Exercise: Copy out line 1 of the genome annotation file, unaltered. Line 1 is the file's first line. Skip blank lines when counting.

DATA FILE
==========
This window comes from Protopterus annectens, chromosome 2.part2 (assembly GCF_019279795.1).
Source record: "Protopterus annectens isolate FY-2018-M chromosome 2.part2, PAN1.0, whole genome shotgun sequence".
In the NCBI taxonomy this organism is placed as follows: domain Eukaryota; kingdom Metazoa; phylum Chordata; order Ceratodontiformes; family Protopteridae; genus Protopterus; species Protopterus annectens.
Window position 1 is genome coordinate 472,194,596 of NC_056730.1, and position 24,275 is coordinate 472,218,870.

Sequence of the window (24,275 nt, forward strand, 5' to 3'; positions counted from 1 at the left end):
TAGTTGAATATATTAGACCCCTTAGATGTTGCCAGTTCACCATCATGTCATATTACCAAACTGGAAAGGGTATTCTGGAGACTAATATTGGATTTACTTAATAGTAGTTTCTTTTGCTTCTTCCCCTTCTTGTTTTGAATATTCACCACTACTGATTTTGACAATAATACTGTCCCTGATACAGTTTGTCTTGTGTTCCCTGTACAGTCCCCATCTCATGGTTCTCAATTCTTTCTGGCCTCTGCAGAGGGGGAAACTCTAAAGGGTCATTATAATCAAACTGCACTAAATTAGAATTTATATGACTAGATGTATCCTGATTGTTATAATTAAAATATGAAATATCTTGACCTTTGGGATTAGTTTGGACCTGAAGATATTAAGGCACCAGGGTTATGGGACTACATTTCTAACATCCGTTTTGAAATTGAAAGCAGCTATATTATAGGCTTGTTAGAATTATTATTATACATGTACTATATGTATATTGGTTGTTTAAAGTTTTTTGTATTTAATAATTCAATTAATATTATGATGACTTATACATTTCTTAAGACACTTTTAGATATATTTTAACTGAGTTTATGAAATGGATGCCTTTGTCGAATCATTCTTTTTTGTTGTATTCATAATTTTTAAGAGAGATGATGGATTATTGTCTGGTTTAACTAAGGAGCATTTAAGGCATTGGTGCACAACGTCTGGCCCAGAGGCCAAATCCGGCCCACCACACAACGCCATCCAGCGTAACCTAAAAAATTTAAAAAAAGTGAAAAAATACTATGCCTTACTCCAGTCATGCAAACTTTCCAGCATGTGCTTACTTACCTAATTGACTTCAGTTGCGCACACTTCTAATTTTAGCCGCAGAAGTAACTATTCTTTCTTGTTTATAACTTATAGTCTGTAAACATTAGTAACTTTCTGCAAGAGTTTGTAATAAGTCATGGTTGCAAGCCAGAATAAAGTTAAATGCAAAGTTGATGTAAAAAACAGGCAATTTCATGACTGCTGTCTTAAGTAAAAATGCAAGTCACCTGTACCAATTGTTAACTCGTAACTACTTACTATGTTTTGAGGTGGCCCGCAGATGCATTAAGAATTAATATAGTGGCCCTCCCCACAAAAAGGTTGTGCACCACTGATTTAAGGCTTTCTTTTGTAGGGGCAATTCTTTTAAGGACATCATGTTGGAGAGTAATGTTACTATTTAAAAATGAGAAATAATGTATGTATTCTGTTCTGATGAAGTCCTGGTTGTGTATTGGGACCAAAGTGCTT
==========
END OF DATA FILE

This window comes from Protopterus annectens, chromosome 2.part2 (assembly GCF_019279795.1).